I don't think it's a big secret that I'm part Canadian. What? You didn't know that? Ok, not really, but I often feel like it. I truly adore Canada, travel there often (bridge traffic doesn't scare me), and have often day dreamed of relocating there. So this weeks cookies are in part a tribute to Canada and the Vancouver games since watching the CTV coverage is making me long for 'home.'
The main cookie that went to both Gilda's and Ronald McDonald House were Maple Leaf Butter Cookies. Thin, mapley, a little crispy, a little chewy and very tasty.
And in keeping with the Olympic theme I also made a light Chai Shortbread. Ok, you're right, they have nothing to do with the Olympics, but I'm trying to stick with a theme ...
I think as Americans we tend to take Canada for granted and don't really give them the credit they deserve. They are by nature so unassuming and mild mannered - perhaps as a nation they've had their senses dulled by all that beer and their obsession with hockey. Unlike ourselves, they don't typically set out to remind the world of all they've done, but, you know we've got a lot of good reasons to love Canada. Our borders can be blurred and we tend to forget and not give them credit for all the great things they've given us. Sure there's always been Gordon Lightfoot, Neil Young & John Candy, not to mention that whole 'Right Turn on Red' thing. I grew up having Canada to thank for Michael J Fox, Jim Carrey and Celin Dion (did I say 'thank?' Maybe I meant 'blame' on that last one! :). But there's SO much more - there's people and things that should be more famous and more popular than they are, but because they're Canadian, they typically sit just to the edge of the spotlight, off the radar, and are never given their proper due.
But when you think about it, there's a lot of things that should take center stage - and if you take the time to give it a taste, or a look or a listen, I think it would be hard to argue against the true merit of things like: Coffee Crisp (and anything Cadbury, for that matter), Tim Horton's, Bobcaygeon, Hockey Night in Canada, the Barenaked Ladies (even though Tyler Stewart is from Buffalo!), Mckintosh's Toffee, Wayne Gretzky (that one's for my brother Paul ;), and of course, the reason everyone feels familiar around the Maple Leaf - Molson's & Labatts - and the list goes on...
Now, I have to confess, as much as love I Canada, I think I may have to give up my honorary citizenship - if it hasn't already been revoked for dissing curling in an earlier post, then surely for reversing the colors on their flag - oops, that's supposed to be a RED Maple Leaf on a WHITE background, with RED stripes on the sides - call it, 'artistic impression.' Even if all that can be forgiven, I'm certain they would draw the line at my rooting for the USA in the hockey game the other night - the cockiness of the Canadians, while quite uncharacteristic and unappealing, forced the USA into the unlikely role of 'underdog,' so I had no choice.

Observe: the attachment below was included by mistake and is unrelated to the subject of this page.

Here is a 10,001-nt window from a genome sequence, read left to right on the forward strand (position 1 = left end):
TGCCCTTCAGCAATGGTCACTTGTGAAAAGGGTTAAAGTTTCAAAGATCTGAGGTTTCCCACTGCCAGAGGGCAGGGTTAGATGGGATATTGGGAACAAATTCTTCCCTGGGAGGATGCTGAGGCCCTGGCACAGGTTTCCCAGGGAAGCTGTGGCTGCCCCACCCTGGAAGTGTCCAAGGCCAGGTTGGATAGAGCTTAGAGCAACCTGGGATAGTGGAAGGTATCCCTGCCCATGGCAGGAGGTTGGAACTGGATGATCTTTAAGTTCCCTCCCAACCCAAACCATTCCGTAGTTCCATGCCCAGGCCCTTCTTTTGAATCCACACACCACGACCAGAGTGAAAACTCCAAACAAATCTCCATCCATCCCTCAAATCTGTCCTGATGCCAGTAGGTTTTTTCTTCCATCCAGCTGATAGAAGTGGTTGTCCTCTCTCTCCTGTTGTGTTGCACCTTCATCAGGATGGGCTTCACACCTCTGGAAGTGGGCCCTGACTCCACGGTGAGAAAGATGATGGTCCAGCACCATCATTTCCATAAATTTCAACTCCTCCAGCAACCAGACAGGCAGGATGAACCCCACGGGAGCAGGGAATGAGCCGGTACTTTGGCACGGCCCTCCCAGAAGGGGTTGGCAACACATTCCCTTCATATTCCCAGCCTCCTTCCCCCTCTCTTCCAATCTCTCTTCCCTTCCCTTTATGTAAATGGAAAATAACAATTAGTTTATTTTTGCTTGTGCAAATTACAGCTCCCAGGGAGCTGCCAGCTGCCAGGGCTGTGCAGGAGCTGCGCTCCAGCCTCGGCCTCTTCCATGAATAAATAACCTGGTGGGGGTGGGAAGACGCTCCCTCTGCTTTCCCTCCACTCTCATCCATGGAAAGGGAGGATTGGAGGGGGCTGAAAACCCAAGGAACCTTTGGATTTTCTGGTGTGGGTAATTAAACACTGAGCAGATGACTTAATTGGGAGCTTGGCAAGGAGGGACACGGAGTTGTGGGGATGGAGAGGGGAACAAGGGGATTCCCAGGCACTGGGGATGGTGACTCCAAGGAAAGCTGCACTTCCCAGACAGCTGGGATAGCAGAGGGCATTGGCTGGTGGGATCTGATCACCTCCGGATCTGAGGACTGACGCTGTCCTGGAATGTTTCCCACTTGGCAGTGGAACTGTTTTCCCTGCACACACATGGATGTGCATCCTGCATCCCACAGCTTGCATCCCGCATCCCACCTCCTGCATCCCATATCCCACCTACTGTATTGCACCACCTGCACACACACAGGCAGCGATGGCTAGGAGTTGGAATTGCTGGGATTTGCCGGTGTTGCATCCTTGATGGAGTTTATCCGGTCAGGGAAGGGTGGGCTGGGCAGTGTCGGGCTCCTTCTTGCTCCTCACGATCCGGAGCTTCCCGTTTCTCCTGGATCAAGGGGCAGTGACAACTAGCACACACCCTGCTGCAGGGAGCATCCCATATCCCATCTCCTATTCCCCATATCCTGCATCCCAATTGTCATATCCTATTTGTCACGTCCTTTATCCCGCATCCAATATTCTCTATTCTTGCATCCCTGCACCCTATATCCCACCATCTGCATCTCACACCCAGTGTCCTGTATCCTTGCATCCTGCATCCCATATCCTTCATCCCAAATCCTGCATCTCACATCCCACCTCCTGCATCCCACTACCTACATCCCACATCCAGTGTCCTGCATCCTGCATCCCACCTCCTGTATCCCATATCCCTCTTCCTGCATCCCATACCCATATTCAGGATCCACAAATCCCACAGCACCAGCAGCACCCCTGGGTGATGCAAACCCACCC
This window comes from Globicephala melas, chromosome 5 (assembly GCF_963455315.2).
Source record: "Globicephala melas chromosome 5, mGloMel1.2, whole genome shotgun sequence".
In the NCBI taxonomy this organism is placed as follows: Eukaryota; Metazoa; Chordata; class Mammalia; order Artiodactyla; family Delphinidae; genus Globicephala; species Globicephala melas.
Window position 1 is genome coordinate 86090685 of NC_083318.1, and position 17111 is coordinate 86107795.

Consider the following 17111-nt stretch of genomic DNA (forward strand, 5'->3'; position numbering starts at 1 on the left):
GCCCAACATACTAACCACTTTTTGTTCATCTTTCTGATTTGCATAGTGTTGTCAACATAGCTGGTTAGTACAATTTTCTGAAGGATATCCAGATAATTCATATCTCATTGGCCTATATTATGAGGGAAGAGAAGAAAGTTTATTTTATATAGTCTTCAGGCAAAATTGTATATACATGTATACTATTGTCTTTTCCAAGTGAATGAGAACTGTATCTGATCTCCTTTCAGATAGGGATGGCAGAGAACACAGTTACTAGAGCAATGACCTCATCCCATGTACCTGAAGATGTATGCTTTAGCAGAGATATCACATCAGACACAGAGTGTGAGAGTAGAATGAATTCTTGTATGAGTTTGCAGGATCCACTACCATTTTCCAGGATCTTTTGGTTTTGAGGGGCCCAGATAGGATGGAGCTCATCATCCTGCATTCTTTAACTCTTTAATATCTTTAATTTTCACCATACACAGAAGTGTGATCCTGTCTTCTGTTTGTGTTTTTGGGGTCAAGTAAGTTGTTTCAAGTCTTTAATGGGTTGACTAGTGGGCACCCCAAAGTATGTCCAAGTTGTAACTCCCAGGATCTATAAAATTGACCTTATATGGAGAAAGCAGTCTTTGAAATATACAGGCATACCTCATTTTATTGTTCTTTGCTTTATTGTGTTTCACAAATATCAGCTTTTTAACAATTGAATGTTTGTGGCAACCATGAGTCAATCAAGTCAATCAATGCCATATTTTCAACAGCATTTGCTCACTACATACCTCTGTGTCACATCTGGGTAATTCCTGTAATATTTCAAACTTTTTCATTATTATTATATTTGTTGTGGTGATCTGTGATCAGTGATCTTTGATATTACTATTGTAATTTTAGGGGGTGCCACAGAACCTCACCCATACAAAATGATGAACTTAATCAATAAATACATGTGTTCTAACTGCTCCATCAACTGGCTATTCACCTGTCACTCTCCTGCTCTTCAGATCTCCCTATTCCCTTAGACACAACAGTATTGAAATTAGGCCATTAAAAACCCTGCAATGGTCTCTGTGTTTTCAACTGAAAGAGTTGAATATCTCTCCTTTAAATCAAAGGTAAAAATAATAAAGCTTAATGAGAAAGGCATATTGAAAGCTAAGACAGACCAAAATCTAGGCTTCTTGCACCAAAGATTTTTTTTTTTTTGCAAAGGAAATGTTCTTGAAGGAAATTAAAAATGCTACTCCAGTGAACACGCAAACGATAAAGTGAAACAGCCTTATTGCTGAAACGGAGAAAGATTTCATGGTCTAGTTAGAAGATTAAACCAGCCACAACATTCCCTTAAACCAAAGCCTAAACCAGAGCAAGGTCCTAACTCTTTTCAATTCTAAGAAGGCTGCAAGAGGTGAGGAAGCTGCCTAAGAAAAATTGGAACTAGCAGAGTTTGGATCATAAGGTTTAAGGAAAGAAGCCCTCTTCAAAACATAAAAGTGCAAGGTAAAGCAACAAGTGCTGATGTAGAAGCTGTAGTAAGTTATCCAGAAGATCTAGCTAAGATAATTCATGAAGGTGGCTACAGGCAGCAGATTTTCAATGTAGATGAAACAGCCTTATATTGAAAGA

They can have old Wayne with his big new head of hair, cause we've got
scraggly Ryan Miller, and he is amazing and I am glad. So no matter how much I profess my love for Muskoka, Anne Murray, Don Cherry or Rickard's Red; you just can't come between Canadians and their hockey ... right? I mean ... eh?
Here goes, a very blatant rip off of the Julie/Julia project - but without the daily study and committment and hopefully far less butter and cream!
For the 52 weeks of 2010 I'm going to bake a batch (or two) of cookies each week and provide them to various local charities and residential non-profits. It's a bit self serving - I get to do what I love - baking - and then get to avoid what I love a bit too much - eating! It's a near ideal scenario for me. Hopefully along the way I'll get to meet some great people, test out some new recipes and broaden my baking and presentation techniques. I'll continue to tweak recipes to improve the nutritional value and then I'll give them away, to who, exactly, I'm not so sure just yet but I'm working on it.
Life gets busy, but to spend an hour or two week to throw together a batch of homemade cookies to give to folks that might be going through a hard time seems like a pretty small contribution to society but maybe, just maybe, it'll change the world, one batch at a time ... to be continued ...